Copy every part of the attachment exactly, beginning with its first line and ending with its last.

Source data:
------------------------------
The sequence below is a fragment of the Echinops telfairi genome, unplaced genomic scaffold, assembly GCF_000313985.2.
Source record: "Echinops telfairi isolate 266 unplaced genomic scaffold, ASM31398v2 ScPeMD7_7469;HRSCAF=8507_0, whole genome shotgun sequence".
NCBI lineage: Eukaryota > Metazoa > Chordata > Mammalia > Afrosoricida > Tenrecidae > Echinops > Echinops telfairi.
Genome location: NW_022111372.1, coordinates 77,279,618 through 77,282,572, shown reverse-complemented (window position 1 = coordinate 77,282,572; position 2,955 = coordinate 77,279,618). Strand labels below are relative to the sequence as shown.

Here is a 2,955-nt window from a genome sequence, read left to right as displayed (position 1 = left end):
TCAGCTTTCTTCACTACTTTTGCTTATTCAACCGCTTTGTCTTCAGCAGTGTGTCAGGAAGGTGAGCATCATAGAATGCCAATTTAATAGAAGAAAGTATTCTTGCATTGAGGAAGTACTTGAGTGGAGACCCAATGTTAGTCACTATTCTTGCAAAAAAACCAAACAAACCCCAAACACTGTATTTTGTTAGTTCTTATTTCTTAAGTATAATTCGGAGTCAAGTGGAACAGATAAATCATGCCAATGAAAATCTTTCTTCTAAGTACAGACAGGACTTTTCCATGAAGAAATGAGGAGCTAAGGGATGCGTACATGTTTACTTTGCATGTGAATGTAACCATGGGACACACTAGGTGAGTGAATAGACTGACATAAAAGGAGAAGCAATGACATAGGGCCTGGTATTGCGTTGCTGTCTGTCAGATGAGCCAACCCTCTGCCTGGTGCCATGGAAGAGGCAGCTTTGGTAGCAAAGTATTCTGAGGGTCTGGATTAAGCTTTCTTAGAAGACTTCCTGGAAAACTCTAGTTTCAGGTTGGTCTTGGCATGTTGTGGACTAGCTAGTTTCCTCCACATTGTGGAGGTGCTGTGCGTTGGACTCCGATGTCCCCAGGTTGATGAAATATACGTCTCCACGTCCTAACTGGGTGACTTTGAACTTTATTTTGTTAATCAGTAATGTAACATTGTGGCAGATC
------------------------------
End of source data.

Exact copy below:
The sequence below is a fragment of the Echinops telfairi genome, unplaced genomic scaffold, assembly GCF_000313985.2.
Source record: "Echinops telfairi isolate 266 unplaced genomic scaffold, ASM31398v2 ScPeMD7_7469;HRSCAF=8507_0, whole genome shotgun sequence".
NCBI lineage: Eukaryota > Metazoa > Chordata > Mammalia > Afrosoricida > Tenrecidae > Echinops > Echinops telfairi.
Genome location: NW_022111372.1, coordinates 77,279,618 through 77,282,572, shown reverse-complemented (window position 1 = coordinate 77,282,572; position 2,955 = coordinate 77,279,618). Strand labels below are relative to the sequence as shown.

Here is a 2,955-nt window from a genome sequence, read left to right as displayed (position 1 = left end):
TCAGCTTTCTTCACTACTTTTGCTTATTCAACCGCTTTGTCTTCAGCAGTGTGTCAGGAAGGTGAGCATCATAGAATGCCAATTTAATAGAAGAAAGTATTCTTGCATTGAGGAAGTACTTGAGTGGAGACCCAATGTTAGTCACTATTCTTGCAAAAAAACCAAACAAACCCCAAACACTGTATTTTGTTAGTTCTTATTTCTTAAGTATAATTCGGAGTCAAGTGGAACAGATAAATCATGCCAATGAAAATCTTTCTTCTAAGTACAGACAGGACTTTTCCATGAAGAAATGAGGAGCTAAGGGATGCGTACATGTTTACTTTGCATGTGAATGTAACCATGGGACACACTAGGTGAGTGAATAGACTGACATAAAAGGAGAAGCAATGACATAGGGCCTGGTATTGCGTTGCTGTCTGTCAGATGAGCCAACCCTCTGCCTGGTGCCATGGAAGAGGCAGCTTTGGTAGCAAAGTATTCTGAGGGTCTGGATTAAGCTTTCTTAGAAGACTTCCTGGAAAACTCTAGTTTCAGGTTGGTCTTGGCATGTTGTGGACTAGCTAGTTTCCTCCACATTGTGGAGGTGCTGTGCGTTGGACTCCGATGTCCCCAGGTTGATGAAATATACGTCTCCACGTCCTAACTGGGTGACTTTGAACTTTATTTTGTTAATCAGTAATGTAACATTGTGGCAGATC